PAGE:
Thornton and marion problem: systems of particles

  • #1
429
0
the problem appears to be simple:

"a flexible rope of length 1 meter slides from a frictionless table top. the rope is initially released from rest with 30cm hanging over the edge of the table. find the time at which the left end of the rope reaches the edge of the table."

(thornton and marion, 5th edition, chapter 9, problem 21, page 381.)

i have attempted to solve this problem in a variety of ways:

method 1) breaking up the rope into two sections and applying newton's laws.

i find the mass of each section as a function of time, find the momentum of each side, find the time derivative of the momentum of each side and use

dP1/dt = M1 g - T,
dP2/dt = T, where T is the tension in the rope, P1 and M1 are the momentum and mass, respectively, for the part of the rope that is hanging off of the side, and P2 is the momentum of the part of the rope that is still on the table.

all said and done, i got

ddx/dtdt = (x+0.3)*g.
(that's the second derivative of x with respect to time on the left hand side.)

solving the diff eq, i get two exponentials and a constant term, but this leads to a transcendental equation, so i figured it was time to try something else.

2) same precedure, but i replaced the second derivative of x with dx/dt * d(dx/dt)/dx, using the chain rule.

but this set up another messy differential equation, since i have to take a square root, then divide by the right hand side.

3) conservation of energy. i found the mass and center of mass of the hanging portion in its intial position and then calculated the potential energy. then i found the mass and center of mass of the hanging portion after 'x' more meters of rope fell over the side.

so U_before = U_after + K, where K is the kinetic energy.

i got

dx/dt = (gx(x+0.6)/(x+0.3))^(1/2).

this also is a mess! :mad:



what am i missing that makes this problem soluble? :confused:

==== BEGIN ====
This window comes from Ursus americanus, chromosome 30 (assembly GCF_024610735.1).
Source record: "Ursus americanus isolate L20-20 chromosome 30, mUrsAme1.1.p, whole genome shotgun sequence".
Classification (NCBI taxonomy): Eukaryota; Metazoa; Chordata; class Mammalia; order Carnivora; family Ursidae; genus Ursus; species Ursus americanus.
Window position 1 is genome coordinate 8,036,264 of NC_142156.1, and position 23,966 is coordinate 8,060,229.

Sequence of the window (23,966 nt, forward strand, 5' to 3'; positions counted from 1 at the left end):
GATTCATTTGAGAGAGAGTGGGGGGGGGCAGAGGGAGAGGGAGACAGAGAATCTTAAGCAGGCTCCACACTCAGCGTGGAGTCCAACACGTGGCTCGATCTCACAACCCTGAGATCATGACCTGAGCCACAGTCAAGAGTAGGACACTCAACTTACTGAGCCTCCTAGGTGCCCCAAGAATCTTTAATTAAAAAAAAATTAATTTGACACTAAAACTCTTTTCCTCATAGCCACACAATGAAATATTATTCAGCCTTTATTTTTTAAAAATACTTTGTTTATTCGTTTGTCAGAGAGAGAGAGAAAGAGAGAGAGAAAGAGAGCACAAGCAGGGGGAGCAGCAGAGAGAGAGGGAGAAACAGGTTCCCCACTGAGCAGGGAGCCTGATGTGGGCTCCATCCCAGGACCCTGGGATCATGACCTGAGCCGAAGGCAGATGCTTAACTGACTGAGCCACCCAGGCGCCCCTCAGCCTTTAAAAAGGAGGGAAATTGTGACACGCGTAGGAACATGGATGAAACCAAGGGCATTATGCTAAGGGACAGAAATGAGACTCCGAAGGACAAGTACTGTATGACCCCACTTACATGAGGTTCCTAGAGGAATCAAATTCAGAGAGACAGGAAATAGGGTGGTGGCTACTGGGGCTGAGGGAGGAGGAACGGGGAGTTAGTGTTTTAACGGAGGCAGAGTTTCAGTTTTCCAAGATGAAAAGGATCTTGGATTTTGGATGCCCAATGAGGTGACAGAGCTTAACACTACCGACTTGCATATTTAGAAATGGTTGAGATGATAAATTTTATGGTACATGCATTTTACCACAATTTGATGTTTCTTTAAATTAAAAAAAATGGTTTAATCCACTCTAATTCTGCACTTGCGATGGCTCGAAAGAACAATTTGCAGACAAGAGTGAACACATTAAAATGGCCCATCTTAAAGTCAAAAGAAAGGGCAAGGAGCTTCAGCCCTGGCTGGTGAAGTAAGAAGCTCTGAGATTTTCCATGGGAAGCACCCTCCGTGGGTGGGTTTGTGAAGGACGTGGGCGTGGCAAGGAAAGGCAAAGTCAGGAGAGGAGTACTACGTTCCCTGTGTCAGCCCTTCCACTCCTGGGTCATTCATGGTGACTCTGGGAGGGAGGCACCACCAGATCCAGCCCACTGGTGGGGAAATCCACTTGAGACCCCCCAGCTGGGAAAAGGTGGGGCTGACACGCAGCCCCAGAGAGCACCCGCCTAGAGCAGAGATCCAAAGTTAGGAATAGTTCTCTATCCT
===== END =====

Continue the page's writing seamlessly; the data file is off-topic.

Answers and Replies

  • #2
Physics Monkey
Science Advisor
Homework Helper
1,363
34
Hi Brad,

I would simply set up Newton's equations, although the energy method is very simple too. I have a couple of questions for you to help get you started. First, what is x? As you have things set up now, x must be dimensionless in order that you can add .3 to it, but then you have the second derivative of x having the units as g. Also, shouldn't the force vanish when the rope doesn't hang over the edge at all? Does your equation of motion reflect this?

Try to make some progress with these hints, and we'll go from there.
 
  • #3
429
0
Physics Monkey said:
Hi Brad,

I would simply set up Newton's equations, although the energy method is very simple too. I have a couple of questions for you to help get you started. First, what is x? As you have things set up now, x must be dimensionless in order that you can add .3 to it, but then you have the second derivative of x having the units as g. Also, shouldn't the force vanish when the rope doesn't hang over the edge at all? Does your equation of motion reflect this?

Try to make some progress with these hints, and we'll go from there.

0.3 has the units of meters. (0.3 meters hang over the edge.) x is the additional length of the rope that falls over the edge. ie, i want to find the time it takes for x to go from 0m to 0.7m (since the total length of rope is 1 m.)

the force acting on the rope is the force due to gravity, it seems, so i doubt that it would vanish once all of the rope is over the edge (unless that's how gravity works! :tongue2: ).